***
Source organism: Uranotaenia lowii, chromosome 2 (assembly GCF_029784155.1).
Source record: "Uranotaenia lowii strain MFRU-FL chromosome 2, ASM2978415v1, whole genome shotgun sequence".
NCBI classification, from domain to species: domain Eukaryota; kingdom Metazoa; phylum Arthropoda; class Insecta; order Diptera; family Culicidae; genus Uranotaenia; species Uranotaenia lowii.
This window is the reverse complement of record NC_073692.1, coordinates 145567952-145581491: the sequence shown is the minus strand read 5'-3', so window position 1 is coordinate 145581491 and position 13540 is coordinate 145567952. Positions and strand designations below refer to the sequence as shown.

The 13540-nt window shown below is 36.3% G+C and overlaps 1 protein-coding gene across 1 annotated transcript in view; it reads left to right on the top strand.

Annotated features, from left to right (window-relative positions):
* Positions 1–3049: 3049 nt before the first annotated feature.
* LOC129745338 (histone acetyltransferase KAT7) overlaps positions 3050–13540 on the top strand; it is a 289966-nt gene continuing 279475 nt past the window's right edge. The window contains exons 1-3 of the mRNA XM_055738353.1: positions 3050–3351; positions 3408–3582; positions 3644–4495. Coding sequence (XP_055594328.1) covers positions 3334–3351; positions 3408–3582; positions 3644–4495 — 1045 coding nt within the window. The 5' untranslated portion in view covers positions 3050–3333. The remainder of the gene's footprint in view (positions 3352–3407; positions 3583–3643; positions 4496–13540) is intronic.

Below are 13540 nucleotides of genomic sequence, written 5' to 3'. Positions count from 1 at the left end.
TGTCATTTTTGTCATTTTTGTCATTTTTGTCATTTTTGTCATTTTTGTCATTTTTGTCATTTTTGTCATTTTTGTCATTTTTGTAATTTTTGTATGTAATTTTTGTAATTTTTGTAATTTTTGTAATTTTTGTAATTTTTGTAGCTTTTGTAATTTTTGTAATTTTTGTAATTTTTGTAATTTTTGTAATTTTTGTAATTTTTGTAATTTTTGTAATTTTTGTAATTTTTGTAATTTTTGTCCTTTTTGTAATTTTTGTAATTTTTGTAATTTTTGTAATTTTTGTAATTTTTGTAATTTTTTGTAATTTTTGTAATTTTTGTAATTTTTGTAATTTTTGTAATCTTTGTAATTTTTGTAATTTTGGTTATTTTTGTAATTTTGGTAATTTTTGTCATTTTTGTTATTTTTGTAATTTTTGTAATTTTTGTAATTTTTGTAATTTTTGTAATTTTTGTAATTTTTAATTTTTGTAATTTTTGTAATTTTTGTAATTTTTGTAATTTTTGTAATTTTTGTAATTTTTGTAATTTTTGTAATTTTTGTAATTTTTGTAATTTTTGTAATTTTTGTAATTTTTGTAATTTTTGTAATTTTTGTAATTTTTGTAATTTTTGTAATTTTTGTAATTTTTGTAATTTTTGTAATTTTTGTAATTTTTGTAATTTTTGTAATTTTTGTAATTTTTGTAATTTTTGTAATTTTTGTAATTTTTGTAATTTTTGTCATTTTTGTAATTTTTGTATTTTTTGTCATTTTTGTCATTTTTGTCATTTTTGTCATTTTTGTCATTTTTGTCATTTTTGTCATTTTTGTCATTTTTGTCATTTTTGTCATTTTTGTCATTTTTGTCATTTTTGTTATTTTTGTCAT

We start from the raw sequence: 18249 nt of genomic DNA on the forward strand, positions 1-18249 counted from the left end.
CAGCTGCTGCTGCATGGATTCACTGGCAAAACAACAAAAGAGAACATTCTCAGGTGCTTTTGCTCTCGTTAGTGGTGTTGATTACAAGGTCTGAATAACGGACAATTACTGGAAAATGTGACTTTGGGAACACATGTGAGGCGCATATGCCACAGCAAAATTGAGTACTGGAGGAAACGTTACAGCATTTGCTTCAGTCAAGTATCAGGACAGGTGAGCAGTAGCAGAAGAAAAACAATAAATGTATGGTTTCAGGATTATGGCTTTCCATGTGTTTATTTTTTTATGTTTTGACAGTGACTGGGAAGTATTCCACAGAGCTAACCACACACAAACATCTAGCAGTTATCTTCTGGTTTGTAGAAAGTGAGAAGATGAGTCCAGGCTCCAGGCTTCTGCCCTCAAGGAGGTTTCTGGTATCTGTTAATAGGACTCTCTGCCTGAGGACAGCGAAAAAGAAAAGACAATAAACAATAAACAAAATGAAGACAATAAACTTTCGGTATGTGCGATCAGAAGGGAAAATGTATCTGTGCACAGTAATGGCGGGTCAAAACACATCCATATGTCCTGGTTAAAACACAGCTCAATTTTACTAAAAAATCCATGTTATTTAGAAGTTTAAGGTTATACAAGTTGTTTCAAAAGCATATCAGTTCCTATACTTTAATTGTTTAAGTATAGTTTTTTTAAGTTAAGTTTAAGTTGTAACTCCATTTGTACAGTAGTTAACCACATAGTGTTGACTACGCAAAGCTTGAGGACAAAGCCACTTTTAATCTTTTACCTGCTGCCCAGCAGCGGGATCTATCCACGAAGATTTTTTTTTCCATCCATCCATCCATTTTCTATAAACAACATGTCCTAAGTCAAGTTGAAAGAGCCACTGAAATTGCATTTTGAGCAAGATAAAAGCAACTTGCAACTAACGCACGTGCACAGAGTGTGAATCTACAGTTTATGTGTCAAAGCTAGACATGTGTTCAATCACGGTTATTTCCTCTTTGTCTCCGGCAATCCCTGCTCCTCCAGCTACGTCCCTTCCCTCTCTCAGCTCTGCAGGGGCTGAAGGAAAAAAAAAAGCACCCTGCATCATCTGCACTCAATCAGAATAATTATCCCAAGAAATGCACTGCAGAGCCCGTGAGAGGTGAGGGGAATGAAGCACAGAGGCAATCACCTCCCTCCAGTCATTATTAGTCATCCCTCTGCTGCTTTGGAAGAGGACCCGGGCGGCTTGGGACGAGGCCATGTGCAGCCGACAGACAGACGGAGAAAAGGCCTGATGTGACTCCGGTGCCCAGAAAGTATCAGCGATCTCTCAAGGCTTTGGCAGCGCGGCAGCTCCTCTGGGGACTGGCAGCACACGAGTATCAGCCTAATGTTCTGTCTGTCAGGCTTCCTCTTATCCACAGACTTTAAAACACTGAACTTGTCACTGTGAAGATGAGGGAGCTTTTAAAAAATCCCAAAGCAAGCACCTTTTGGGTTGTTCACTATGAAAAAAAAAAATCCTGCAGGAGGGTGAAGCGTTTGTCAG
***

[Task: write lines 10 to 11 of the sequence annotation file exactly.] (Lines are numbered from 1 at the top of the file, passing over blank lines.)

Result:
TGTCATTTTTGTCATTTTTGTCATTTTTGTCATTTTTGTCATTTTTGTCATTTTTGTCATTTTTGTCATTTTTGTCATTTTTGTAATTTTTGTATGTAATTTTTGTAATTTTTGTAATTTTTGTAATTTTTGTAATTTTTGTAGCTTTTGTAATTTTTGTAATTTTTGTAATTTTTGTAATTTTTGTAATTTTTGTAATTTTTGTAATTTTTGTAATTTTTGTAATTTTTGTAATTTTTGTCCTTTTTGTAATTTTTGTAATTTTTGTAATTTTTGTAATTTTTGTAATTTTTGTAATTTTTTGTAATTTTTGTAATTTTTGTAATTTTTGTAATTTTTGTAATCTTTGTAATTTTTGTAATTTTGGTTATTTTTGTAATTTTGGTAATTTTTGTCATTTTTGTTATTTTTGTAATTTTTGTAATTTTTGTAATTTTTGTAATTTTTGTAATTTTTGTAATTTTTAATTTTTGTAATTTTTGTAATTTTTGTAATTTTTGTAATTTTTGTAATTTTTGTAATTTTTGTAATTTTTGTAATTTTTGTAATTTTTGTAATTTTTGTAATTTTTGTAATTTTTGTAATTTTTGTAATTTTTGTAATTTTTGTAATTTTTGTAATTTTTGTAATTTTTGTAATTTTTGTAATTTTTGTAATTTTTGTAATTTTTGTAATTTTTGTAATTTTTGTAATTTTTGTAATTTTTGTAATTTTTGTAATTTTTGTCATTTTTGTAATTTTTGTATTTTTTGTCATTTTTGTCATTTTTGTCATTTTTGTCATTTTTGTCATTTTTGTCATTTTTGTCATTTTTGTCATTTTTGTCATTTTTGTCATTTTTGTCATTTTTGTCATTTTTGTTATTTTTGTCAT

We start from the raw sequence: 18249 nt of genomic DNA on the forward strand, positions 1-18249 counted from the left end.